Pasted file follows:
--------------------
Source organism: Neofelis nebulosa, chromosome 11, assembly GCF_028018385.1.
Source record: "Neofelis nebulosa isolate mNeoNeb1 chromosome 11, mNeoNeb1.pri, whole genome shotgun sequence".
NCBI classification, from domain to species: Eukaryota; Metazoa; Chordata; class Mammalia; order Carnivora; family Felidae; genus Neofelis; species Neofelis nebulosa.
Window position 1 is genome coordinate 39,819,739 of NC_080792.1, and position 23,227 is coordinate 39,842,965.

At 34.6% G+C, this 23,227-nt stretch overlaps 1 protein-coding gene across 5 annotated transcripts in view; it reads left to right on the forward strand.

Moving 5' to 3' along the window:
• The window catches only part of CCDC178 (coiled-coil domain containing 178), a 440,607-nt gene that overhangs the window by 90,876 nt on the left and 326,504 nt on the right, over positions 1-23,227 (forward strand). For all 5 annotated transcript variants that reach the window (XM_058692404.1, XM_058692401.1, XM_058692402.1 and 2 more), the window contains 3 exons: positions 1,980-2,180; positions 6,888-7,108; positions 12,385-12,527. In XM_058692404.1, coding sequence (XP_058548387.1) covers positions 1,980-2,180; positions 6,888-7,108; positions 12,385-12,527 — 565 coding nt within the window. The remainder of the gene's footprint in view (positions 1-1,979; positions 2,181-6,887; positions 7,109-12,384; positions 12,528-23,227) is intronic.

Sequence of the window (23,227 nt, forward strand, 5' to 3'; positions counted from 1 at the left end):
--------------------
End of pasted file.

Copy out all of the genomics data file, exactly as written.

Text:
Source organism: Neofelis nebulosa, chromosome 11, assembly GCF_028018385.1.
Source record: "Neofelis nebulosa isolate mNeoNeb1 chromosome 11, mNeoNeb1.pri, whole genome shotgun sequence".
NCBI classification, from domain to species: Eukaryota; Metazoa; Chordata; class Mammalia; order Carnivora; family Felidae; genus Neofelis; species Neofelis nebulosa.
Window position 1 is genome coordinate 39,819,739 of NC_080792.1, and position 23,227 is coordinate 39,842,965.

At 34.6% G+C, this 23,227-nt stretch overlaps 1 protein-coding gene across 5 annotated transcripts in view; it reads left to right on the forward strand.

Moving 5' to 3' along the window:
• The window catches only part of CCDC178 (coiled-coil domain containing 178), a 440,607-nt gene that overhangs the window by 90,876 nt on the left and 326,504 nt on the right, over positions 1-23,227 (forward strand). For all 5 annotated transcript variants that reach the window (XM_058692404.1, XM_058692401.1, XM_058692402.1 and 2 more), the window contains 3 exons: positions 1,980-2,180; positions 6,888-7,108; positions 12,385-12,527. In XM_058692404.1, coding sequence (XP_058548387.1) covers positions 1,980-2,180; positions 6,888-7,108; positions 12,385-12,527 — 565 coding nt within the window. The remainder of the gene's footprint in view (positions 1-1,979; positions 2,181-6,887; positions 7,109-12,384; positions 12,528-23,227) is intronic.

Sequence of the window (23,227 nt, forward strand, 5' to 3'; positions counted from 1 at the left end):